It is undeniable, however, that Tamil speakers and slogans at GotaGoGama were markedly fewer than those in Sinhala. For many Tamils the protests raise uncomfortable questions of the Sinhalese: ‘Where were you when we were protesting against enforced disappearances and war crimes?’; ‘Why did you elect a president associated with war crimes in the first place?’ On 30 May, Ratnajeevan Hoole, a Tamil from Jaffna, voiced these concerns in an article in the Colombo Telegraph: ‘As a Tamil I face questions on why Tamils are not participating in greater numbers in GotaGoGama. It is because of our innate feeling that the Sinhalese will never agree to Tamil aspirations – that they want us only until Gota goes.’ Mistrust of the Sinhalese runs deep. GotaGoGama shows both the promise and the fault lines, the aspirations and the anxieties that cut across ethnic and social relations in Sri Lanka today.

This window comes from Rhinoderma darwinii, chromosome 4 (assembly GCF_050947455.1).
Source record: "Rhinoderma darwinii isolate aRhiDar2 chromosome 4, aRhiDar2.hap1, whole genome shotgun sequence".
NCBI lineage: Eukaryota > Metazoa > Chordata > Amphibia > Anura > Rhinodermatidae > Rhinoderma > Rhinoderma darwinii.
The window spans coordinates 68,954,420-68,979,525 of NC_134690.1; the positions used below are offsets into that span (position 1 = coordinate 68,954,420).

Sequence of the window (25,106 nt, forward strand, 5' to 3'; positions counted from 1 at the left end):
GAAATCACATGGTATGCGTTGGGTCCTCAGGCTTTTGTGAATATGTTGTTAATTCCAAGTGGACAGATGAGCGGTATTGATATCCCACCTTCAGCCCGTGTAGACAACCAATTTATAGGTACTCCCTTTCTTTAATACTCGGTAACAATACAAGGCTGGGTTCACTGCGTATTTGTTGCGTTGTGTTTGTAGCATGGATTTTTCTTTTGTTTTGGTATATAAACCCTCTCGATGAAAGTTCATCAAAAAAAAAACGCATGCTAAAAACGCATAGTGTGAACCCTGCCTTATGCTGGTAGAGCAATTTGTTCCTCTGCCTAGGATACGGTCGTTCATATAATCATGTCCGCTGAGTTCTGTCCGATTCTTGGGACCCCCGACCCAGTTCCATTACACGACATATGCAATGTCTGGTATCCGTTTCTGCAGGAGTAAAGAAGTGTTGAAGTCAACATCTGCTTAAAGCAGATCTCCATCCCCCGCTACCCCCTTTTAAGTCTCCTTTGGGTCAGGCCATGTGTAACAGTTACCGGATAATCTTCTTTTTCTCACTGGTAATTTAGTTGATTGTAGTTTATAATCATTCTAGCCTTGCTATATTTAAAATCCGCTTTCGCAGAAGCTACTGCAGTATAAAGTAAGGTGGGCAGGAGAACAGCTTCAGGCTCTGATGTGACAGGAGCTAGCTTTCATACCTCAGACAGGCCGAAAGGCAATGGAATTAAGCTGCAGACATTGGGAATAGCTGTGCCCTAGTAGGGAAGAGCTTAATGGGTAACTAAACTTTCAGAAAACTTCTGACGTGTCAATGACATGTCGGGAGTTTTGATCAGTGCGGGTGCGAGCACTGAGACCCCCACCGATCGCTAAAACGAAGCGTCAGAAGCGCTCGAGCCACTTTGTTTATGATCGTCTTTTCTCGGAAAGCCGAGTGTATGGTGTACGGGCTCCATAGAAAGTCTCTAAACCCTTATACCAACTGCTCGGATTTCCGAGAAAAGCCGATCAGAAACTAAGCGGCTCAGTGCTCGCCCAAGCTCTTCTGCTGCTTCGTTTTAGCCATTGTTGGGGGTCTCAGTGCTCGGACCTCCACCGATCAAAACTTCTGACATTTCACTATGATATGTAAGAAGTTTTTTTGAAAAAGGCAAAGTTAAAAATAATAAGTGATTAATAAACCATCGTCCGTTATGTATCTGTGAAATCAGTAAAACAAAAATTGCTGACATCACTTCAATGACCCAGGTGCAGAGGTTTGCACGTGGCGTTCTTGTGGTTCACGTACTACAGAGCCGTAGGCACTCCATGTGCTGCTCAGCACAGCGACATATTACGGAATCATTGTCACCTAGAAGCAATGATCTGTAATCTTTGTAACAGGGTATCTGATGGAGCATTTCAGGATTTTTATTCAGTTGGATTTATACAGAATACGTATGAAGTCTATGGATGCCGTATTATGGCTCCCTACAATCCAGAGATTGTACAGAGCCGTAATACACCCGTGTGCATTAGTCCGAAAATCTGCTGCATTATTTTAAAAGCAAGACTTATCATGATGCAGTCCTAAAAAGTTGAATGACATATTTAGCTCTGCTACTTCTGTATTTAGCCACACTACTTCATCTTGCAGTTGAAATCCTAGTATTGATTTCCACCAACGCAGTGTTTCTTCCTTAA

As the Aragalaya became more militant, culminating in the capture of state buildings and the burning on 9 July of Wickremesinghe’s home, and as the new president sanctioned a fierce military crackdown on the few protestors remaining at Galle Face, the ideological and tactical differences within the protest movement have widened. After the heady days of April and May, the uprising dubbed the ‘Sri Lankan Spring’ is now at a crossroads. A better understanding of the nexus of global capital, debt and sovereign vulnerabilities will be among its legacies; improved ethnic relations in a country riven by historic divisions may not.
Neloufer de Mel is Senior Professor of English at the University of Colombo.